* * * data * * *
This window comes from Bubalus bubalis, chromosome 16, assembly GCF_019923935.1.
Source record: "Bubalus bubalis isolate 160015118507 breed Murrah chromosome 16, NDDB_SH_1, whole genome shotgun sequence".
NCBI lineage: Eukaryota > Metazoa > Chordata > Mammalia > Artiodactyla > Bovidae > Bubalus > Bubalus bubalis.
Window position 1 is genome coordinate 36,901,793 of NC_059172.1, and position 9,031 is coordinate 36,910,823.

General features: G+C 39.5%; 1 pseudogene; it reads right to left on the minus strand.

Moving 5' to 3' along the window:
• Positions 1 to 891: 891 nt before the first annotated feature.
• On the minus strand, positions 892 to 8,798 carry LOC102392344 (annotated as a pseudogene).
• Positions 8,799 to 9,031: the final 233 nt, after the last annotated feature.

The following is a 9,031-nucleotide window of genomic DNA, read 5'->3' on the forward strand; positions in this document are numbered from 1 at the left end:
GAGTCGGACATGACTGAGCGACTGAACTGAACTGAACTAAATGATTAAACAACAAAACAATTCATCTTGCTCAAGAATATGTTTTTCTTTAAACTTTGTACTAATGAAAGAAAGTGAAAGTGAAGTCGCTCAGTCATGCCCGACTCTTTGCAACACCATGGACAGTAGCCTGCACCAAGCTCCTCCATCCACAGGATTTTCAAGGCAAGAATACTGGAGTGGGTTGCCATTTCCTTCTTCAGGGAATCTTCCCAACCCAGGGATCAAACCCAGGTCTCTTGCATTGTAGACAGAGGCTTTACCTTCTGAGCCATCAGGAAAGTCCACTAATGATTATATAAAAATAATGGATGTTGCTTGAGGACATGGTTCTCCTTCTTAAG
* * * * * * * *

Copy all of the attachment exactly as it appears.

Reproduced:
This window comes from Bubalus bubalis, chromosome 16, assembly GCF_019923935.1.
Source record: "Bubalus bubalis isolate 160015118507 breed Murrah chromosome 16, NDDB_SH_1, whole genome shotgun sequence".
NCBI lineage: Eukaryota > Metazoa > Chordata > Mammalia > Artiodactyla > Bovidae > Bubalus > Bubalus bubalis.
Window position 1 is genome coordinate 36,901,793 of NC_059172.1, and position 9,031 is coordinate 36,910,823.

General features: G+C 39.5%; 1 pseudogene; it reads right to left on the minus strand.

Moving 5' to 3' along the window:
• Positions 1 to 891: 891 nt before the first annotated feature.
• On the minus strand, positions 892 to 8,798 carry LOC102392344 (annotated as a pseudogene).
• Positions 8,799 to 9,031: the final 233 nt, after the last annotated feature.

The following is a 9,031-nucleotide window of genomic DNA, read 5'->3' on the forward strand; positions in this document are numbered from 1 at the left end:
GAGTCGGACATGACTGAGCGACTGAACTGAACTGAACTAAATGATTAAACAACAAAACAATTCATCTTGCTCAAGAATATGTTTTTCTTTAAACTTTGTACTAATGAAAGAAAGTGAAAGTGAAGTCGCTCAGTCATGCCCGACTCTTTGCAACACCATGGACAGTAGCCTGCACCAAGCTCCTCCATCCACAGGATTTTCAAGGCAAGAATACTGGAGTGGGTTGCCATTTCCTTCTTCAGGGAATCTTCCCAACCCAGGGATCAAACCCAGGTCTCTTGCATTGTAGACAGAGGCTTTACCTTCTGAGCCATCAGGAAAGTCCACTAATGATTATATAAAAATAATGGATGTTGCTTGAGGACATGGTTCTCCTTCTTAAG